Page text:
The Knights & Necromancers series takes place in the world Alaentera, a planet ruled by sorcerers, necromancers, and immortals. Not that you have to memorise a couple of hundred pages of back history, family trees, or world-building trivia to make sense of the story. A story set in London doesn’t print the London A-Z in the back as an appendix, nor does it expect you to have to keep referring to it to make any sense of the protagonists’ journey, and I can’t imagine why fantasy authors keep doing something as dreary as that in their books.
But, I digress. Days of wild obedience features Cera, a scribe and a martial artist, Grace, a former knight native to the Atani continent, and Cadence, a veteran sorcerer, and they all end up in a bit of a messy situation. They get entangled in a necromancer plot that threatens to leave them all very, very, dead. They don’t want to be dead, which means we’re going to have conflict.
Which in turn means we're going to see martial arts, sword fights, sorcery, necromancy, and undead beasties wreaking havoc.
Oh, and a couple of marital squabbles. Those do sound less impressive than evil necromantic enchantments or undead giant wolves, but it’s all there.
Obviously, though, the marital brouhahas involve necromancy, reanimations, dead things coming to life, and live things coming to death, not arguments over the mortgage or how he keeps avoiding responsibility.
This is sword and sorcery, after all.
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The series isn’t a multi-volume epic, each hundreds of pages, with no end in sight. It’s six stories, each around 35 000 to 40 000 words long, each one readable as a yarn in its own right, but with character arcs that span the entire series.
And I’m not going to die leaving the series unfinished. All six stories are already completed and ready and will be published over the next few months.
That isn’t to say that the world-building done here is disposable. There are more stories to be told about Alaentera and the Atani continent. Exploring a world by following the same old characters for thousands of pages with no closure isn’t the only way to write fantasy.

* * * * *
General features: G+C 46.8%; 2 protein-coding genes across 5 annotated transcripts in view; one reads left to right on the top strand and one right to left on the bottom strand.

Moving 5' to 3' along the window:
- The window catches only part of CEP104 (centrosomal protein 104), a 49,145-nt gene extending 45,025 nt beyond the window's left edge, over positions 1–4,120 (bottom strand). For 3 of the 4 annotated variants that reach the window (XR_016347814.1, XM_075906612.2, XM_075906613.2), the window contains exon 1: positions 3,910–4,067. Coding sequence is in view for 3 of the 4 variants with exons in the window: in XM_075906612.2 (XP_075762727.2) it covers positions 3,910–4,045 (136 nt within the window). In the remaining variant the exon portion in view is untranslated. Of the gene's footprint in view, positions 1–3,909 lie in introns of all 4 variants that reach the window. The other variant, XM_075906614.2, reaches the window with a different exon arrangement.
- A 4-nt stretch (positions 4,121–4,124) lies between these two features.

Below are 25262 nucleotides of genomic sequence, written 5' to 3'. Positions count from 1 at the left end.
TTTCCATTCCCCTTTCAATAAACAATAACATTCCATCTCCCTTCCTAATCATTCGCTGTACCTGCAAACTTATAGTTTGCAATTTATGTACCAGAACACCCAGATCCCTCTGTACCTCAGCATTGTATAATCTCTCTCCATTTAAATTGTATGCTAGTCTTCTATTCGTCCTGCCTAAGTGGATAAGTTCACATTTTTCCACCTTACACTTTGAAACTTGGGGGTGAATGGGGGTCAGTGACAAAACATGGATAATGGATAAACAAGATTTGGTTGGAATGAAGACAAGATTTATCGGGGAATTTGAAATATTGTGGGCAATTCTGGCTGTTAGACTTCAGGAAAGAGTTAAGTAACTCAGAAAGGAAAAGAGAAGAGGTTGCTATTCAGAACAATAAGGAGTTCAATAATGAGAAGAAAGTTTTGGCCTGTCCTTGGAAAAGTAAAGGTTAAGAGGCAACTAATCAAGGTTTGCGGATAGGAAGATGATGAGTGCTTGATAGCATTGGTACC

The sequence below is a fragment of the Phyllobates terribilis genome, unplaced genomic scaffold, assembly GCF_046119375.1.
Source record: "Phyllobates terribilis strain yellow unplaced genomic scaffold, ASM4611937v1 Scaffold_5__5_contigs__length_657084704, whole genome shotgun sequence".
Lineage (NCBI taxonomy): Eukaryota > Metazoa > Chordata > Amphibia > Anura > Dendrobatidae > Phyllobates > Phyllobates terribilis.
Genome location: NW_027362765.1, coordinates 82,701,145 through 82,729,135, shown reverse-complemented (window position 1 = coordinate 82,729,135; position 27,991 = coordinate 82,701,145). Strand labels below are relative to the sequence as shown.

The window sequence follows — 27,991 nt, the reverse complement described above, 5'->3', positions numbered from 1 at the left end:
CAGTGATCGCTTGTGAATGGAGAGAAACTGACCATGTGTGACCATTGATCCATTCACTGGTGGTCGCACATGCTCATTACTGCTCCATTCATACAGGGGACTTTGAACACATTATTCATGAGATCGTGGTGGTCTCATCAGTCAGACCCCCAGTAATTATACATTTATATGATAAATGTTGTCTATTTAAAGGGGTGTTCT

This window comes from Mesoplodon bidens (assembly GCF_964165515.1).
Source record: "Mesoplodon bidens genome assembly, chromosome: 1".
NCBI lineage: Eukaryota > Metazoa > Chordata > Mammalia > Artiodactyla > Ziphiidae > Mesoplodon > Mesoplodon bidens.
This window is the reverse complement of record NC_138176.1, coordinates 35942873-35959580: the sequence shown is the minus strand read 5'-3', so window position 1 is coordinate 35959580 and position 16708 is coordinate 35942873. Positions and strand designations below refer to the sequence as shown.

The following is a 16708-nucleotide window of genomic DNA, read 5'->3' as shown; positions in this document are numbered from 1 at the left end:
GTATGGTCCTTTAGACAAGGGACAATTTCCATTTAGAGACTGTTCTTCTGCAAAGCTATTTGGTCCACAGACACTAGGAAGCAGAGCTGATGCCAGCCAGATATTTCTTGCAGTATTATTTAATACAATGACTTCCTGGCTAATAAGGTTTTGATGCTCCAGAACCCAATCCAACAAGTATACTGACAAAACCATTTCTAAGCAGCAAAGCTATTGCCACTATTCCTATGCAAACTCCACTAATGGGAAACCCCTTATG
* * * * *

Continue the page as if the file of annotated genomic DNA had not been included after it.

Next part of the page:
Fantasy used to be cheap, short, and cheerful—back when it was called sword and sorcery, that is.
Maybe not cheerful, unless you’d call Conan hacking people and stuff to bits cheerful.
Which I would, so, hell, I’m sticking with it.
(I’m digressing again, aren’t I?)
Cheap and short. Fantasy epics have become so epic that if you’d spend as much time studying as you need to get into a single series, you’d end up with three degrees from Cambridge with a diploma in Teaching English as a Foreign Language from Bristol City College thrown in for laughs.
Scary stuff. A bit of violence. Monsters. Sorcerers and Necromancers. People you like chopping people you don’t like into tiny bits. Throw in a bit of romance there for variety and you’ve got fantasy as it should be: fun.
A little bit here, a little bit there, I wouldn’t call it the main plot, but it’s where the heart of the story lies.
(Yeah, I know. I couldn’t resist using that line. It made me laugh. So sue me.)
Characters and their relationships are the motive power of most stories, the engine that drives them. This one’s no different. Characters aren't emotionally invested in destroying zombies, wraith-knights, or wolf-beasts. The stuff that keeps them going is internal and of all the stuff that goes on in there, love is the biggie.
Still not sure?
The first story is free and the rest have generous samples
At this length each story is less a tv miniseries and more a night out at the movies. You bring the popcorn.